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According to the HTTP 1.1. spec:

If the Request-URI does not point to an existing resource, and that URI is capable of being defined as a new resource by the requesting user agent, the origin server can create the resource with that URI.

So in other words, PUT can be used to create & update. More specifically, if I do a PUT request e.g.

PUT /users/1

and that user does not exist, I would expect the result of this request to create a user with this ID. However, how would this work if your backend is using an auto-increment key? Would it be a case of simply ignoring it if it's not feasible (e.g. auto-increment is at 6 and I request 10) & creating if it is possible (e.g. request 7)?

From the snippet I have extracted above it does appear to give you this flexibility, just looking for some clarification.

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2 Answers 2

up vote 9 down vote accepted

I'd suggest that you use POST, not PUT, for an auto-increment key, or do not use the auto-increment key in the resource ID.

If you use POST, then you'd POST to /users rather than to /users/1. The reply might redirect you to /users/1 or whatever the ID is.

If you use PUT, then you might PUT to /users/10292829 where the number is a unique resource key generated on the client. This key can be time-generated, or it can be a hash of time, session ID, and some other factors to guarantee uniqueness of the value across your client audience. The server can then generate its own auto-incremented index, distinct from 10292829 or whatever.

For more on that, see PUT vs POST in REST

Following up. . .

In the case of allowing PUT to /users/XXXXXXX, for all users, you'd end up with two distinct unique keys that refer to the same resource. (10292829 and 1 might refer to the same user). You'd need to decide how to allow the use of each of these different keys in a REST-style URL. Because of the need to reconcile the use of these two distinct ids, I'd prefer to use the first option, POSTing to /users and getting a unique REST url of the created resource in the response.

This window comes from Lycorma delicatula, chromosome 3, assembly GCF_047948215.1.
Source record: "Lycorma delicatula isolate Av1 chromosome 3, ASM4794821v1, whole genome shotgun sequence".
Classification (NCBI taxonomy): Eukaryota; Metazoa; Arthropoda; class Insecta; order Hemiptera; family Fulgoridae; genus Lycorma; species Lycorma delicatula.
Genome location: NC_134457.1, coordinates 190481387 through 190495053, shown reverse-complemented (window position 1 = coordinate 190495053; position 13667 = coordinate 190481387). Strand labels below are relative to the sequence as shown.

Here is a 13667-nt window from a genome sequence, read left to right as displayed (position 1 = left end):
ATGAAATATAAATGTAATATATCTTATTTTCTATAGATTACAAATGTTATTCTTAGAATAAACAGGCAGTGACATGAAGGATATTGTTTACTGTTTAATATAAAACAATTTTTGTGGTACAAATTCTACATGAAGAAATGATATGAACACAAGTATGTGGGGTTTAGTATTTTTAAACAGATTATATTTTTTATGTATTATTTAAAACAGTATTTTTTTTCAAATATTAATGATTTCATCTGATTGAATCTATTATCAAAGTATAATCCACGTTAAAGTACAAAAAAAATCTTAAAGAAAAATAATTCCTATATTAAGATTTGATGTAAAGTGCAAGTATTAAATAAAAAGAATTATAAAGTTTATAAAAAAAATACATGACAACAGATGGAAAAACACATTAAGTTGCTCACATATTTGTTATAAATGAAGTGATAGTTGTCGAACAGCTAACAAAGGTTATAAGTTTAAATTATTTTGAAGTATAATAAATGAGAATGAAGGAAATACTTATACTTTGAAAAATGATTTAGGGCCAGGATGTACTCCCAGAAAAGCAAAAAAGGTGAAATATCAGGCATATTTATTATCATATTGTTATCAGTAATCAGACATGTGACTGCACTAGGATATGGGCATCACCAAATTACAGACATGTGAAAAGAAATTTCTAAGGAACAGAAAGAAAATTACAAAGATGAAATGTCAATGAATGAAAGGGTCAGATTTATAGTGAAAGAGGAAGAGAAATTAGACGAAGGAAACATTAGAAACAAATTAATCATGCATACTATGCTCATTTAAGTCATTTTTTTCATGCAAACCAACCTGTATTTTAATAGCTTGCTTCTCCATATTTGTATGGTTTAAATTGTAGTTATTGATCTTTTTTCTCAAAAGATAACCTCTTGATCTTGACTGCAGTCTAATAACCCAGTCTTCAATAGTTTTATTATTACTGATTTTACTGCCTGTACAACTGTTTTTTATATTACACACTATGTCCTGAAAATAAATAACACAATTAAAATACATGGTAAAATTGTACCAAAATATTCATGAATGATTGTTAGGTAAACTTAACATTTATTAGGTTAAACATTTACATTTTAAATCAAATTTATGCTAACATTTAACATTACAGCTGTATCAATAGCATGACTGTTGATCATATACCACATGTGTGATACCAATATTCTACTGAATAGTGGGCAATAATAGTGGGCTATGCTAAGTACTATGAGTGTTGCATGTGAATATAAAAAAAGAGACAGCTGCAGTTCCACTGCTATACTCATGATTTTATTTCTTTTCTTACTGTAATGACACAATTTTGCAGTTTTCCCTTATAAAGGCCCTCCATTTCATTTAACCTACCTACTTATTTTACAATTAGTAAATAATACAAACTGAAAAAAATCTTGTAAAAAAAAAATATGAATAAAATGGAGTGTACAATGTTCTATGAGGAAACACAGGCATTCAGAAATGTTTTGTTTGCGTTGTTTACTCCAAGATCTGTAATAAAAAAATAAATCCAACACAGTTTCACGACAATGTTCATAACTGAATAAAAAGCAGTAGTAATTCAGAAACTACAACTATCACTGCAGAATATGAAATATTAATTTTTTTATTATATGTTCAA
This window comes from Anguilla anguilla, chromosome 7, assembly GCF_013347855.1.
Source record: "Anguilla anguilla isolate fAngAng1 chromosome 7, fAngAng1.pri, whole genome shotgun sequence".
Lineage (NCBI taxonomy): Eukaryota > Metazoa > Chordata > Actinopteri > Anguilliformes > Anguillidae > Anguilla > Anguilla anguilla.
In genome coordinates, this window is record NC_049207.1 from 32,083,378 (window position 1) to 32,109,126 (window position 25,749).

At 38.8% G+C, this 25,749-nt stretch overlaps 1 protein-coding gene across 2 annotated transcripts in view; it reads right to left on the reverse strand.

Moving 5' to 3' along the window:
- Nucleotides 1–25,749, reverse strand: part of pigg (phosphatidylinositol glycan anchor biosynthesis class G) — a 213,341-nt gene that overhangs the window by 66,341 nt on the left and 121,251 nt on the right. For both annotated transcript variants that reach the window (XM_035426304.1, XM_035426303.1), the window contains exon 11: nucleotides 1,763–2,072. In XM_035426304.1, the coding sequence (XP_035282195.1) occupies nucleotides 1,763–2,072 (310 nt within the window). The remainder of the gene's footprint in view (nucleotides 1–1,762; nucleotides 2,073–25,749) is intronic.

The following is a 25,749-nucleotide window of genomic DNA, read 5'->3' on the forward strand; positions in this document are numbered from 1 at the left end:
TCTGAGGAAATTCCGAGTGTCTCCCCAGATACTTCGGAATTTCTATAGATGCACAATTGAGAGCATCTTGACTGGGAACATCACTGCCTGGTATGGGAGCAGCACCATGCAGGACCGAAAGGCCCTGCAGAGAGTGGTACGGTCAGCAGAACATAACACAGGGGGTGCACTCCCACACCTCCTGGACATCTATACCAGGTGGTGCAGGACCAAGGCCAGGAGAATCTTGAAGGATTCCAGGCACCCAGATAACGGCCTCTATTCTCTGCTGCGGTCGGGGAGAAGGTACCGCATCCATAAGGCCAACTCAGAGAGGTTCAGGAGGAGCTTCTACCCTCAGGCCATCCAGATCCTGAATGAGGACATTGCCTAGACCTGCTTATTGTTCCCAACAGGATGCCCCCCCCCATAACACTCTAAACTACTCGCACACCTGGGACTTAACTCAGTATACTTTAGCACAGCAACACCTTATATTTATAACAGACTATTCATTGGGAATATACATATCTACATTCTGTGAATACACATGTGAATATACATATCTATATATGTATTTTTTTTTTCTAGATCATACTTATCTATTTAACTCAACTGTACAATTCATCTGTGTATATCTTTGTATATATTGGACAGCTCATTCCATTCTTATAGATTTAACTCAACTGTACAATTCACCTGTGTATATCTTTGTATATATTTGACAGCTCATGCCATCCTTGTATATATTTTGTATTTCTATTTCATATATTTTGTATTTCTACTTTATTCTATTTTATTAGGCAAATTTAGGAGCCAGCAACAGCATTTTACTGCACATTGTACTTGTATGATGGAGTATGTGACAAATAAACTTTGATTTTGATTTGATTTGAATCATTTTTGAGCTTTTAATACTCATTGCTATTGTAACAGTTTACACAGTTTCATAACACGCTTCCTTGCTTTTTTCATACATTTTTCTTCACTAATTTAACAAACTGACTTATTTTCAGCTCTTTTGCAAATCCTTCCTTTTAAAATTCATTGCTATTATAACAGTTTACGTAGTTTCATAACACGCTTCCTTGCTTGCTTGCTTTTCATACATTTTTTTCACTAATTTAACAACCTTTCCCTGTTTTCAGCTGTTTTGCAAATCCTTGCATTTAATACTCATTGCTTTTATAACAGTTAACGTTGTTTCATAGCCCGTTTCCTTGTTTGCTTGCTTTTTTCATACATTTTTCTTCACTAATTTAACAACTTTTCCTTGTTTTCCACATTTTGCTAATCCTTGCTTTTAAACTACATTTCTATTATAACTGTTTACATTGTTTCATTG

I just re-read the relevant section of RFC 2616, and saw a return code specifically designed for this in REST applications:

10.2.2 201 Created

The request has been fulfilled and resulted in a new resource being created. The newly created resource can be referenced by the URI(s) returned in the entity of the response, with the most specific URI for the resource given by a Location header field. The response SHOULD include an entity containing a list of resource characteristics and location(s) from which the user or user agent can choose the one most appropriate. The entity format is specified by the media type given in the Content-Type header field. The origin server MUST create the resource before returning the 201 status code. If the action cannot be carried out immediately, the server SHOULD respond with 202 (Accepted) response instead.

So, the RESTful way to go is to POST to /users and return a 201 Created, with a Location: header specifying /users/1.

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My REST API currently supports POST but I want to also support PUT to allow updates. So to avoid the complication of passing unique IDs from the client side should PUT simply return a 404 if the resource doesn't exist rather than attempting to create it? Would this still be considered RESTful? –  James Mar 27 '12 at 8:11
Yes, PUT is designed for updates. If the URI to which the PUT is sent does not refer to an available resource, then a 404 is a reasonable thing to return. If it's REST/JSON, you can include an error message in json format in the message body of the response. {"error":"resource does not exist."}. But really, sending information in the message body is appropriate only if it adds to the information that the status code conveys. If "Does not exist" is the message, then 404 is sufficient, and no message body is necessary. –  Cheeso Mar 27 '12 at 14:28
Cool, so really with PUT you have the choice of whether you want to create or not (which is what I was really looking for clarification on). In think in my scenario then PUT will be purely used for updating (if the resource exists). Thanks! –  James Mar 27 '12 at 15:10
yeah, I think the spec is somewhat open on exactly how PUT ought to be used. But in practice, I try to design a model that is as simple as possible. For me, using a PUT for updates, specifying an existing resource URL, is what makes intuitive sense; using POST for creates, specifying the URL to a resource factory or resource manager, and the 201 Created response, makes sense. –  Cheeso Mar 27 '12 at 15:26

You should be using POST to create resources while the PUT should only be used for updating. Actually REST semantics forces you to do so.

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According to the spec, PUT can be used to create resources in the scenario where the resource at the specified URI doesn't exist... this is the dilemma. –  James Mar 27 '12 at 7:56

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